What’s the frequency, Kenneth? Tips around communication
News anchor Dan Rather’s random beating in Manhattan in October 1986 created a new phrase in our lexicon: “What’s the frequency Kenneth?” It was the question posed to him during a physical attack. Dan was the broadcasting pro at CBS. To borrow from James Bond, Rather was shaken, not stirred (and rumours abounded at the time that it may have been undertaken by a jealous husband).
It later turned out that the act was performed by a William Tager, who thought CBS were beaming signals into his head. The phrase became a response to surreal events and a standard student reply to a teacher’s question not well understood. In 1994, REM dedicated a track from their Monster album.
However complex the story, it does not have to be this way. Giddy Up is dedicated to demystifying sponsorship relations. This month we look at questions and examples around communication.
Earn the right
A technology executive once explained to me that their company was working hard to position themselves to have the conversation they needed to have with their prospective customers. Their business was in outsourced services that required high performance and a significant level of trust. He used the phrase that they needed to ‘earn the right’ to have the conversation.
Meanwhile, Elon Musk, in talking on Tesla with the Guardian in May 2017, shared that the Tesla “market cap is higher than we have any right to deserve”.
Aligning your values with the right sponsorship party is a plausible way to share what you stand for. This indirect form of communication speaks on the company’s behalf. It provides the right and the worthiness to have the conversation. It also increases the likelihood of being heard in a busy world.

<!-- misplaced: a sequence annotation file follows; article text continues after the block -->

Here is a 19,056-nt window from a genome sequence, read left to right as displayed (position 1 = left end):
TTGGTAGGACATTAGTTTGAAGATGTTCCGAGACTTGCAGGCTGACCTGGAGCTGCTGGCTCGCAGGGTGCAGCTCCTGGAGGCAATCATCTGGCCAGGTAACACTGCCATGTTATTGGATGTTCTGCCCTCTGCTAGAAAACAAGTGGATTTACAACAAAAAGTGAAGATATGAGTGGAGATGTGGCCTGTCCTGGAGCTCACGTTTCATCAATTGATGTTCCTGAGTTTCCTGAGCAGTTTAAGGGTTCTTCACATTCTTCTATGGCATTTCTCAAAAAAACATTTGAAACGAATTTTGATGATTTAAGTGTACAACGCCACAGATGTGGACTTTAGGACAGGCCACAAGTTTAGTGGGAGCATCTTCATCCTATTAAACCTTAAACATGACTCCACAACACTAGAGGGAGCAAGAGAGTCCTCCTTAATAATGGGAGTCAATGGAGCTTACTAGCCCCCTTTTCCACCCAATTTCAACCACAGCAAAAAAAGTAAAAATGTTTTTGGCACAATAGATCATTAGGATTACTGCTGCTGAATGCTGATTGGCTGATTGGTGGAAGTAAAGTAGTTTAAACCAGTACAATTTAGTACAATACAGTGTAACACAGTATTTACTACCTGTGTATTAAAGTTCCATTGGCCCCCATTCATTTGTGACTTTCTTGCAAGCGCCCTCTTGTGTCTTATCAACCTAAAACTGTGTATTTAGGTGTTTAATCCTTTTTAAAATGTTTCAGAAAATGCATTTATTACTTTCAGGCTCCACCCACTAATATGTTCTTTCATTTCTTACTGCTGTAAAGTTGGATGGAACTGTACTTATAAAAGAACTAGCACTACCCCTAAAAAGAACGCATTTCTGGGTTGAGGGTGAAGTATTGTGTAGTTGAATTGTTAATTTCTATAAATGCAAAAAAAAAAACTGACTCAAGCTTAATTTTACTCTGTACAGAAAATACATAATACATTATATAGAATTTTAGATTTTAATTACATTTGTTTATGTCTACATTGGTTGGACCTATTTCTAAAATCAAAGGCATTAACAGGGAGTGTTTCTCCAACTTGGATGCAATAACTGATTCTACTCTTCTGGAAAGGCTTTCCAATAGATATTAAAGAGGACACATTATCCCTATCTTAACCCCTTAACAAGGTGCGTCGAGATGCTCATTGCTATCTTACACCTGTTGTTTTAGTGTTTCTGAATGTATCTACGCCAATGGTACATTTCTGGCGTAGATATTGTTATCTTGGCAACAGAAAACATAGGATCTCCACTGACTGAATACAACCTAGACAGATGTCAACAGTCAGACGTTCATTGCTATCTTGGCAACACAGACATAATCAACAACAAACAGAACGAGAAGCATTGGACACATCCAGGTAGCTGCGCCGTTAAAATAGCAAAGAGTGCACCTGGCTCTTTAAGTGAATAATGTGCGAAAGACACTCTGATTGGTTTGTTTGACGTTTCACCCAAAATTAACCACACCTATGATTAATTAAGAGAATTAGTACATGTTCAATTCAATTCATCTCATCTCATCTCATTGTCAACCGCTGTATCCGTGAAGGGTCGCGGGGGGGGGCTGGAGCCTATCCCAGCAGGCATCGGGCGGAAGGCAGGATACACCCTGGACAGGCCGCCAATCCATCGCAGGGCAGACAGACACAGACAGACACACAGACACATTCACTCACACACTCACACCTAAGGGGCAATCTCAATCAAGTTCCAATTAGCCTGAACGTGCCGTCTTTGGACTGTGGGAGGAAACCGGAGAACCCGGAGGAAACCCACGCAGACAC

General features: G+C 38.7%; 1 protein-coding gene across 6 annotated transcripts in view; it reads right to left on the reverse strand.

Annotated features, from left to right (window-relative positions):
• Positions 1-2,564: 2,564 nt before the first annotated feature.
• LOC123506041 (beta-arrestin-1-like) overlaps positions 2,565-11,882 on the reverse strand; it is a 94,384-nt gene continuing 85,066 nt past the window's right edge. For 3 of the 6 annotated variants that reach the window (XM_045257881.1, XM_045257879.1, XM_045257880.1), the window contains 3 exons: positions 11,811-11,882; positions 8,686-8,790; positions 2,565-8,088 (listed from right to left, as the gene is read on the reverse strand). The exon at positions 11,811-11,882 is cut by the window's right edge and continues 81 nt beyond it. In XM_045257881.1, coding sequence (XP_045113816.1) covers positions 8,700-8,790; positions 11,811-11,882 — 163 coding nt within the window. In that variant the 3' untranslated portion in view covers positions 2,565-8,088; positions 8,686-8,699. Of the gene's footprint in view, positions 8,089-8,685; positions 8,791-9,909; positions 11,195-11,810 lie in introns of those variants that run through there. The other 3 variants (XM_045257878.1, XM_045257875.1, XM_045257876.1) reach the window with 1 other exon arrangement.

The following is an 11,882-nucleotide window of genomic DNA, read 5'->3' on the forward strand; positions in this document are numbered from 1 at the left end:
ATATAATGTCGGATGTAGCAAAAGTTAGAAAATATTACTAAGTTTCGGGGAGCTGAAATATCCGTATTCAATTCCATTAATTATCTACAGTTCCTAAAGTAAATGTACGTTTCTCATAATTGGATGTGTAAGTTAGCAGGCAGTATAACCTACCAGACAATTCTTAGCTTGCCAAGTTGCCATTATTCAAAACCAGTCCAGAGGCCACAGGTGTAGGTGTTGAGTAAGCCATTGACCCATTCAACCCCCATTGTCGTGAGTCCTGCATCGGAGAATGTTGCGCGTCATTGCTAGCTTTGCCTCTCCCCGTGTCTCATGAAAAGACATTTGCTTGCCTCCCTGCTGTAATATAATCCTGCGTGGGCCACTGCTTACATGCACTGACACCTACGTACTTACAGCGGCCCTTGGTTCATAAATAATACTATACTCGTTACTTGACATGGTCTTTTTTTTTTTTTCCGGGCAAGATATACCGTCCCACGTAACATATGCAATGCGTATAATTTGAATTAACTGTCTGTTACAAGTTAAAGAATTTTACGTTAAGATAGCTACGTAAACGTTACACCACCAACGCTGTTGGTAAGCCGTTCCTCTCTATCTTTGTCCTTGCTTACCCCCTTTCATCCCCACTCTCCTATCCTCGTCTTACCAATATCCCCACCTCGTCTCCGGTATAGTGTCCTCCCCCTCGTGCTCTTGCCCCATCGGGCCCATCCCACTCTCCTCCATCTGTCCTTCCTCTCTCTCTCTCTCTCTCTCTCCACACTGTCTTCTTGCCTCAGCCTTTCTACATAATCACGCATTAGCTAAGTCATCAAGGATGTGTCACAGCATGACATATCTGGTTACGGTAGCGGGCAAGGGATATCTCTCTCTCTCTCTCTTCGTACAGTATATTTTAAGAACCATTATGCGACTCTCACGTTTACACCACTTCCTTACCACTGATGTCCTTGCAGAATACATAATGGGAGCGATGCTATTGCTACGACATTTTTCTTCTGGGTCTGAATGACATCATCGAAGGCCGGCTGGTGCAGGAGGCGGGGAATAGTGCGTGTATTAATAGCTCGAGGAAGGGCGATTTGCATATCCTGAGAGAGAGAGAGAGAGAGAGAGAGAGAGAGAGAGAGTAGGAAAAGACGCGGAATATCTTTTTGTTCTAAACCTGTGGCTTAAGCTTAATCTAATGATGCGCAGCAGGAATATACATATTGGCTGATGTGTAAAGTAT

To determine who you are appealing to, you need to determine your prime audience. Is it an internal (staff) or external (customer or stakeholder) message that you are trying to share? Regional relationships, as with Pic’s Peanut Butter who favour the local community, provide pride for staff and participation for all. It also strengthens the localisation message which is becoming more topical.
This is a balance between relevance vs. spam. Your message should be designed to fit into the recipients’ schedule. It should provide useful information that they can easily understand and action.
It is important to respect people’s time that they can dedicate to you. You may have earned the right to converse, but you need to be realistic. You also need to ensure that you can maintain momentum in terms of quality and timeliness. This needs careful thinking on sustainable resourcing.
One or two ways?
Is it a broadcast, or are you encouraging engagement and feedback? If the latter, are you prepared to respond in a timely fashion? This includes marketing channel selection and managing recipient expectations.
Whose voice are you selecting within your organisation to connect? What resonance do they have with your audience? What are the balance of skills and energy that you have inside your company? Are there tasks that you can outsource? What must you do yourself to be authentic?
We need to earn the right to communicate. Adequate resourcing is essential, as it is a privilege and not a right to engage and thrill. We cannot just beam the frequency into people’s heads, even if the likelihood of a visit from Mr. Tager is remote.
A considered communications plan will provide timely and relevant information to engaged people who will be inspired to act upon it. What’s your experience? Giddy Up!
*Disclosure: The author enjoys Pics Peanut Butter on his weekend breakfast toast. Even more so when it is brought to him in bed.